Many readers may be surprised if they were to discover that some or all of their land and property is not registered at the Land Registry. But what exactly does that mean and why could it spell bad news?
Firstly, let’s have a look at some of the background to the system of land registration. Following a series of Registration of Title Orders the whole of England and Wales is now subject to compulsory land registration on certain trigger events such as the completion of a sale or mortgage. Compulsory registration was introduced in a piecemeal fashion across the country and in East Anglia the Orders came into effect on various dates, mostly during the 1970s and 1980s. However, much of Suffolk was not subject to compulsory registration until 1 December 1990.
In excess of 80% of the land in England and Wales is now registered but that still leaves large swathes of unregistered land. If land has not been subject to any disposal or mortgage since the locality became subject to compulsory registration, there is a strong possibility it will remain unregistered. This can be particularly common for farmland where the holding is often passed from generation to generation within a family or has been held in the name of a company or the farming partnership for several decades.
If your land is unregistered that means it is not registered at the Land Registry with a title number and title plan and you will need to be able to produce the original deeds as proof of your ownership. This can be easier said than done on many occasions. Historically, banks often held title deeds but following the disappearance of numerous branches and the merger of various institutions in recent years it can sometimes be difficult to trace the whereabouts of deeds packs. If not held by the bank, deeds may be stored by solicitors or at home but there is always the risk of them being mislaid or destroyed. The consequences of losing the original deeds to unregistered land can be serious, with dealings in the land becoming considerably more costly and time consuming as a consequence.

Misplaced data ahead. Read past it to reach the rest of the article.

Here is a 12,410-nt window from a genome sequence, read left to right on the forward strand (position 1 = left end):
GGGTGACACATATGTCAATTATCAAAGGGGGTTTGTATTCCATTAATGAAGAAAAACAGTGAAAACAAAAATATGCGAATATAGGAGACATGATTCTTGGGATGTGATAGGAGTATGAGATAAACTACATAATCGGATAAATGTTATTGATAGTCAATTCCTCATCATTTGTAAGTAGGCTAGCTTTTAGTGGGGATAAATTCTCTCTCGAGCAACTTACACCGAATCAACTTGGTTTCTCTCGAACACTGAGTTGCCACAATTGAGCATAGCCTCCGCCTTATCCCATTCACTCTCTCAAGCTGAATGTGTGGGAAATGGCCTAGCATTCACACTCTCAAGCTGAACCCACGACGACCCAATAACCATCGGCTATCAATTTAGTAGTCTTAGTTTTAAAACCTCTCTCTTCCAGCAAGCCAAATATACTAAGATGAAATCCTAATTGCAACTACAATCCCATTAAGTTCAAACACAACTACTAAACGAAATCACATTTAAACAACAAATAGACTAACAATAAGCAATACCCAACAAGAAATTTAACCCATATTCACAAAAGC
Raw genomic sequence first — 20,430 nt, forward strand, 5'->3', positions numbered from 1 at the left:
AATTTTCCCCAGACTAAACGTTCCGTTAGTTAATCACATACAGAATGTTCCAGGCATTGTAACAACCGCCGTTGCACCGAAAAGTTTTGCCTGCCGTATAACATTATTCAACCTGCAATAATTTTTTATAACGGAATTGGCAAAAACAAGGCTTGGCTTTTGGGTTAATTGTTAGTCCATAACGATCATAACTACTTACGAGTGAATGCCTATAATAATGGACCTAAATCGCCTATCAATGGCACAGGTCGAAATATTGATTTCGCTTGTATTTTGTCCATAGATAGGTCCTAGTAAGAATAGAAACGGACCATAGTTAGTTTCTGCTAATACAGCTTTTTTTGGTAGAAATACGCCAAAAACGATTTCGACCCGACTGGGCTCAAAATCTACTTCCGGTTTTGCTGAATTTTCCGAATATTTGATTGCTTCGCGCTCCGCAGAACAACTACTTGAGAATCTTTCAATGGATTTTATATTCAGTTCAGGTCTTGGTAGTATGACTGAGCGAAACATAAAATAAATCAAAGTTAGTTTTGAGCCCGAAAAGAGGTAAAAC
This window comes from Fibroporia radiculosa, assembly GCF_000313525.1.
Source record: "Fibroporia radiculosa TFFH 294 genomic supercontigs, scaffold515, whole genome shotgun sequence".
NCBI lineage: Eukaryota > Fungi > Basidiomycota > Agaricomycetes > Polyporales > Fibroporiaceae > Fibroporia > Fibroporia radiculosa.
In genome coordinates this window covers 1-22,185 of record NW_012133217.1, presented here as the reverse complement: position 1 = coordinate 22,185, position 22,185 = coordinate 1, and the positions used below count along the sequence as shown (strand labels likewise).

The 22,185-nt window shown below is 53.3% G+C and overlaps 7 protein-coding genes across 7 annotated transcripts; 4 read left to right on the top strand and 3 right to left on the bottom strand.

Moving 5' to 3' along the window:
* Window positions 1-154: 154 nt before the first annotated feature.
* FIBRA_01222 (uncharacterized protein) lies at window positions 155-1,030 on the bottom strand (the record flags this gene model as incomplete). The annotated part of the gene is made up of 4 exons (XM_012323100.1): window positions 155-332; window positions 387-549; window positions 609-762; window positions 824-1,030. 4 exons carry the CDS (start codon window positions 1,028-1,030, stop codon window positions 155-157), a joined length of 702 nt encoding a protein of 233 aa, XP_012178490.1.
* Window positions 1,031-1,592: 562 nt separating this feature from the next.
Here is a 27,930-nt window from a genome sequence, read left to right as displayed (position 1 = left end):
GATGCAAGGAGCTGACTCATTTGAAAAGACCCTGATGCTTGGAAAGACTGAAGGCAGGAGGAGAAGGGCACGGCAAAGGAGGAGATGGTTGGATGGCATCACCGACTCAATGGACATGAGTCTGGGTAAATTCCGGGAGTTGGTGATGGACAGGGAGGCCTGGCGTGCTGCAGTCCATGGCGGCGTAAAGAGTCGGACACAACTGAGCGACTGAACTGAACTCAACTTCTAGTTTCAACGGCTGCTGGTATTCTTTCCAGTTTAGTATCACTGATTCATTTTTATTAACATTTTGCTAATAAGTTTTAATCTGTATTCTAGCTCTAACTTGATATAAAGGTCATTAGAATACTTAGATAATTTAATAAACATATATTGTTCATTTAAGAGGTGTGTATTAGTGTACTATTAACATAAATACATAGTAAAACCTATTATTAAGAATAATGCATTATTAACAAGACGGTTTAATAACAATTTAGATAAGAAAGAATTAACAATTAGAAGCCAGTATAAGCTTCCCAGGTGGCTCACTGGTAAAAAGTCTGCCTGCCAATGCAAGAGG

If your land is unregistered, you can make a voluntary application for First Registration at the Land Registry. Here are just some of the benefits of registration:
- Registered land has state-backed security of title.
- The title register provides a record of ownership, so there is no longer a need to produce the historic title deeds as evidence. Duplicate copies of the title register and plan may be obtained from the Land Registry for a nominal fee which gives peace of mind and ends worry about losing deeds.
- Costs on future dealings should be reduced because the conveyancing procedure is more straightforward and it can also help speed up transactions.
- It becomes more difficult for anybody squatting on land to claim ownership by adverse possession.
The Land Registry also currently offers a reduced fee for voluntary First Registrations. Greene & Greene has extensive experience in preparing and submitting such applications for all types of property ranging from small plots or individual houses to entire farms.
At a time of great uncertainty, many of our more progressive farming clients are now taking measures to assess their assets and consider the opportunities available to them moving forward. In addition to the benefits stated above, having a registered title makes it easier to clearly identify the extent and value of your land and this can assist in all manner of circumstances whether preparing a schedule of landholding assets or a new Partnership Agreement.
If you require assistance on a possible First Registration or any proposed transaction please contact Tom Andrews (email@example.com or direct on 01284 717407) For more information on the services offered by Greene & Greene Solicitors please visit www.greene-greene.com and follow on Twitter @GreeneGreeneLaw